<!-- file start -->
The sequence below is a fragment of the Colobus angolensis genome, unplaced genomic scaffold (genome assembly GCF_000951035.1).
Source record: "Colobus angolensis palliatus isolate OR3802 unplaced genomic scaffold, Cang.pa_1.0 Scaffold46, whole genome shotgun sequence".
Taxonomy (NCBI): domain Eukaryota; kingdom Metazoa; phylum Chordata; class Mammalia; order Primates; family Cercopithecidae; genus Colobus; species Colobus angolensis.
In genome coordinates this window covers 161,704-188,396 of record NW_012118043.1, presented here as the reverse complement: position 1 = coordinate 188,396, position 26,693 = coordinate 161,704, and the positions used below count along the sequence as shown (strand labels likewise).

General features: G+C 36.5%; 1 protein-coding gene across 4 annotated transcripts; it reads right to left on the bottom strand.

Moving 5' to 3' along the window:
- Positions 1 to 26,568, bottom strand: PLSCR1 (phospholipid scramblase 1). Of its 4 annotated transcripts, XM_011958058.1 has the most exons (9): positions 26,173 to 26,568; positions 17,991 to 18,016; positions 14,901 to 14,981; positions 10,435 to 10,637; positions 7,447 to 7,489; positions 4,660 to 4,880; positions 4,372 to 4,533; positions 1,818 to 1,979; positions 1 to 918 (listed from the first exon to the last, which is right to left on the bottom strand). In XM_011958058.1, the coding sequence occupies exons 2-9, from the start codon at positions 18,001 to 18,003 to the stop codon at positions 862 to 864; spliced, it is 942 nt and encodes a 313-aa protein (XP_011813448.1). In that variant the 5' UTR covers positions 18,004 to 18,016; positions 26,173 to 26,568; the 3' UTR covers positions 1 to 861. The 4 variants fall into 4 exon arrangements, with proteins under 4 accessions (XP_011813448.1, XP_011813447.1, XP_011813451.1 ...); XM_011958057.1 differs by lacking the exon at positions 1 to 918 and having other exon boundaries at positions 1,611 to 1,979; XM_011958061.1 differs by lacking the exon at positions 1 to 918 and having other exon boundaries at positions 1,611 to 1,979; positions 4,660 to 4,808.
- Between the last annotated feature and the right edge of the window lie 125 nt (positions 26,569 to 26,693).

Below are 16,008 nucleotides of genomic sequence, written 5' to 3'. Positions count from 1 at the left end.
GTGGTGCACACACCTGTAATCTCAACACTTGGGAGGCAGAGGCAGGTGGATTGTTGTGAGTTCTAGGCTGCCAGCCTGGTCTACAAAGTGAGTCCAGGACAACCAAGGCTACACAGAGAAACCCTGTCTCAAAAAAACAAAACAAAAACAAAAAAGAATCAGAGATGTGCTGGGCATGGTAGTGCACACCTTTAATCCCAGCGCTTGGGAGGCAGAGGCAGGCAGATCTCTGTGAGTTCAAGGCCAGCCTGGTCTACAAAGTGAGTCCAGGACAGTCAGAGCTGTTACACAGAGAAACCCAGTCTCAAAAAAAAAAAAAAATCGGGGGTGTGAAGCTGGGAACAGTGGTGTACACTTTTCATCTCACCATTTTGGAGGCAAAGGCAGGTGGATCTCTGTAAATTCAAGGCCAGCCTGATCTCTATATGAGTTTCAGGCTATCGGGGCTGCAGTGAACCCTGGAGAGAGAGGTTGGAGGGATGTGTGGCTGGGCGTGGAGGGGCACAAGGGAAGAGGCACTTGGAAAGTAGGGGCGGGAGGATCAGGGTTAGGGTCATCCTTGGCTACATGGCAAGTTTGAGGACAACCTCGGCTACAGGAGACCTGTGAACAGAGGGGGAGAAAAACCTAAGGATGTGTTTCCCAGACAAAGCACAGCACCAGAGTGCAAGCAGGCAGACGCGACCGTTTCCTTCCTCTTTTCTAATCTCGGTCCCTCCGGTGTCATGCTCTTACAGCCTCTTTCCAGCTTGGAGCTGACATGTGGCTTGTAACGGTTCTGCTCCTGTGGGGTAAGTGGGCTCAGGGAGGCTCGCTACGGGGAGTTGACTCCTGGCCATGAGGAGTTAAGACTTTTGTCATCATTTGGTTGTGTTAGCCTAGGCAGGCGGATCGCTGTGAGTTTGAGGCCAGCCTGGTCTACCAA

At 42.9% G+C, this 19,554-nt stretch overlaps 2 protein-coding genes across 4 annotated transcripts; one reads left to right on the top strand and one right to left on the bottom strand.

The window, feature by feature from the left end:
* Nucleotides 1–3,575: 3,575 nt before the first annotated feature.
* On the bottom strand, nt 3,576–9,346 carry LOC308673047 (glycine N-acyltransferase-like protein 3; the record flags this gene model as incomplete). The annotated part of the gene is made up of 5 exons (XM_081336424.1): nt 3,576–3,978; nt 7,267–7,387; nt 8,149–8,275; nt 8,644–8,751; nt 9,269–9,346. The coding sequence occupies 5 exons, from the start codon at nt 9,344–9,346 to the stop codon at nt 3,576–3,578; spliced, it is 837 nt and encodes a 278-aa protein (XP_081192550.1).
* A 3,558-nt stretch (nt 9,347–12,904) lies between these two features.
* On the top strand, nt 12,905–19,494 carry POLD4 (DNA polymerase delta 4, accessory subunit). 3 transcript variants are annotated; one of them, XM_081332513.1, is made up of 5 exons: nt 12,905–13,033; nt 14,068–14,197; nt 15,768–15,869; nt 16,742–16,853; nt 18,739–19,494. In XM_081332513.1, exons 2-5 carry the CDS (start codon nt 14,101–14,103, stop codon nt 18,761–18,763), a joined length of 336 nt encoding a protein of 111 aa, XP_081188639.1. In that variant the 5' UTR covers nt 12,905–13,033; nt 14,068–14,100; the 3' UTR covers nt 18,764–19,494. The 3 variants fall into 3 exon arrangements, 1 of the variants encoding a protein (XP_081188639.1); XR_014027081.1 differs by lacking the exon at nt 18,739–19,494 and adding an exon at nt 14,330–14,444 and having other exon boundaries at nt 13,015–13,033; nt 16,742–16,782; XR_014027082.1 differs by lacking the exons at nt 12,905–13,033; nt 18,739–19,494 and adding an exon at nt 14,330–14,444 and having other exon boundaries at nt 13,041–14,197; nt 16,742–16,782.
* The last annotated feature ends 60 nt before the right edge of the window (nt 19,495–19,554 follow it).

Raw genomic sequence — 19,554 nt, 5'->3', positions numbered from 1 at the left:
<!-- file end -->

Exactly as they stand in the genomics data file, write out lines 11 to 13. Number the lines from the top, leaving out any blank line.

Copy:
At 42.9% G+C, this 19,554-nt stretch overlaps 2 protein-coding genes across 4 annotated transcripts; one reads left to right on the top strand and one right to left on the bottom strand.

The window, feature by feature from the left end:
* Nucleotides 1–3,575: 3,575 nt before the first annotated feature.